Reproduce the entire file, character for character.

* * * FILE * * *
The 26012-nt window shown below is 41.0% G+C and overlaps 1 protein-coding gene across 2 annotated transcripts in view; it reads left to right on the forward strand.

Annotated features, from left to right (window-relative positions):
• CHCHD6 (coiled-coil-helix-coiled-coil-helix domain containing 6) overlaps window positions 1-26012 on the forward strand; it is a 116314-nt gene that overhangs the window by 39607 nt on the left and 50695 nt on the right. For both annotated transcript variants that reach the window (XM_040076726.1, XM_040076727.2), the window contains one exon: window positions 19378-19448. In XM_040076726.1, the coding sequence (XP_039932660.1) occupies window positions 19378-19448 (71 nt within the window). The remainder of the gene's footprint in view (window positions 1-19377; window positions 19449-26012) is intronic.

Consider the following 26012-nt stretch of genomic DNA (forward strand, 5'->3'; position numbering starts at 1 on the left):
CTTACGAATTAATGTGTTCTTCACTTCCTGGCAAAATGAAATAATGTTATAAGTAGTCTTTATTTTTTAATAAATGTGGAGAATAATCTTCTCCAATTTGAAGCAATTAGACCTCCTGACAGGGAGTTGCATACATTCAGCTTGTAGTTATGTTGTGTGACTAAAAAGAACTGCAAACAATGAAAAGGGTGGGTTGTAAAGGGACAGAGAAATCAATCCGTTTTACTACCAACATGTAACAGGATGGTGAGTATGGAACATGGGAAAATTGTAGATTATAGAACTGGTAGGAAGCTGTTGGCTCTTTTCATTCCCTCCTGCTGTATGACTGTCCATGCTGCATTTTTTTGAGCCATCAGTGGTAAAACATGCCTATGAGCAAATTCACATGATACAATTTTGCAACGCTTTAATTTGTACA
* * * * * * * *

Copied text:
The 26012-nt window shown below is 41.0% G+C and overlaps 1 protein-coding gene across 2 annotated transcripts in view; it reads left to right on the forward strand.

Annotated features, from left to right (window-relative positions):
• CHCHD6 (coiled-coil-helix-coiled-coil-helix domain containing 6) overlaps window positions 1-26012 on the forward strand; it is a 116314-nt gene that overhangs the window by 39607 nt on the left and 50695 nt on the right. For both annotated transcript variants that reach the window (XM_040076726.1, XM_040076727.2), the window contains one exon: window positions 19378-19448. In XM_040076726.1, the coding sequence (XP_039932660.1) occupies window positions 19378-19448 (71 nt within the window). The remainder of the gene's footprint in view (window positions 1-19377; window positions 19449-26012) is intronic.

Consider the following 26012-nt stretch of genomic DNA (forward strand, 5'->3'; position numbering starts at 1 on the left):
CTTACGAATTAATGTGTTCTTCACTTCCTGGCAAAATGAAATAATGTTATAAGTAGTCTTTATTTTTTAATAAATGTGGAGAATAATCTTCTCCAATTTGAAGCAATTAGACCTCCTGACAGGGAGTTGCATACATTCAGCTTGTAGTTATGTTGTGTGACTAAAAAGAACTGCAAACAATGAAAAGGGTGGGTTGTAAAGGGACAGAGAAATCAATCCGTTTTACTACCAACATGTAACAGGATGGTGAGTATGGAACATGGGAAAATTGTAGATTATAGAACTGGTAGGAAGCTGTTGGCTCTTTTCATTCCCTCCTGCTGTATGACTGTCCATGCTGCATTTTTTTGAGCCATCAGTGGTAAAACATGCCTATGAGCAAATTCACATGATACAATTTTGCAACGCTTTAATTTGTACA